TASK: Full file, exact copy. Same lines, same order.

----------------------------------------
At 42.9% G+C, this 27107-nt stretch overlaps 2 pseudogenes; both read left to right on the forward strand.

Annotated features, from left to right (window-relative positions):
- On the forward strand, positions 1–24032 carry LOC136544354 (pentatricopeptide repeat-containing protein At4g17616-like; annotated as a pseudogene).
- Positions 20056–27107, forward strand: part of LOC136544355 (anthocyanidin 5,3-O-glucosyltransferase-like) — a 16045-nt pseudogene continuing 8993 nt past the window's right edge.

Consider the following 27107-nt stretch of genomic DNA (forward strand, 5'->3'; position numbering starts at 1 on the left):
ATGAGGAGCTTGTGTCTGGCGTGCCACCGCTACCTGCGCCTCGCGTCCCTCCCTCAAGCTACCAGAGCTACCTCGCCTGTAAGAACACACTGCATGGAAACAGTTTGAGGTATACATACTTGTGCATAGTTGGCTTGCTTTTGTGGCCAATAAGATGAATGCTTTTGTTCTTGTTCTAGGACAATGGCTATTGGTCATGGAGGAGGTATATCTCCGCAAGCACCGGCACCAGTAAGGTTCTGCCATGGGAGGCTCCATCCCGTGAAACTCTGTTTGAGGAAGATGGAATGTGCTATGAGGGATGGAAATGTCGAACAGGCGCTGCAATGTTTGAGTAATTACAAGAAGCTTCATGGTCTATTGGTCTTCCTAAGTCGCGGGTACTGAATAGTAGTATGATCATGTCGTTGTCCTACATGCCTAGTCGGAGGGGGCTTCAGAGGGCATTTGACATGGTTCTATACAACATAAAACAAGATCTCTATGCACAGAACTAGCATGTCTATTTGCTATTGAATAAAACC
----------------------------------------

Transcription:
At 42.9% G+C, this 27107-nt stretch overlaps 2 pseudogenes; both read left to right on the forward strand.

Annotated features, from left to right (window-relative positions):
- On the forward strand, positions 1–24032 carry LOC136544354 (pentatricopeptide repeat-containing protein At4g17616-like; annotated as a pseudogene).
- Positions 20056–27107, forward strand: part of LOC136544355 (anthocyanidin 5,3-O-glucosyltransferase-like) — a 16045-nt pseudogene continuing 8993 nt past the window's right edge.

Consider the following 27107-nt stretch of genomic DNA (forward strand, 5'->3'; position numbering starts at 1 on the left):
ATGAGGAGCTTGTGTCTGGCGTGCCACCGCTACCTGCGCCTCGCGTCCCTCCCTCAAGCTACCAGAGCTACCTCGCCTGTAAGAACACACTGCATGGAAACAGTTTGAGGTATACATACTTGTGCATAGTTGGCTTGCTTTTGTGGCCAATAAGATGAATGCTTTTGTTCTTGTTCTAGGACAATGGCTATTGGTCATGGAGGAGGTATATCTCCGCAAGCACCGGCACCAGTAAGGTTCTGCCATGGGAGGCTCCATCCCGTGAAACTCTGTTTGAGGAAGATGGAATGTGCTATGAGGGATGGAAATGTCGAACAGGCGCTGCAATGTTTGAGTAATTACAAGAAGCTTCATGGTCTATTGGTCTTCCTAAGTCGCGGGTACTGAATAGTAGTATGATCATGTCGTTGTCCTACATGCCTAGTCGGAGGGGGCTTCAGAGGGCATTTGACATGGTTCTATACAACATAAAACAAGATCTCTATGCACAGAACTAGCATGTCTATTTGCTATTGAATAAAACC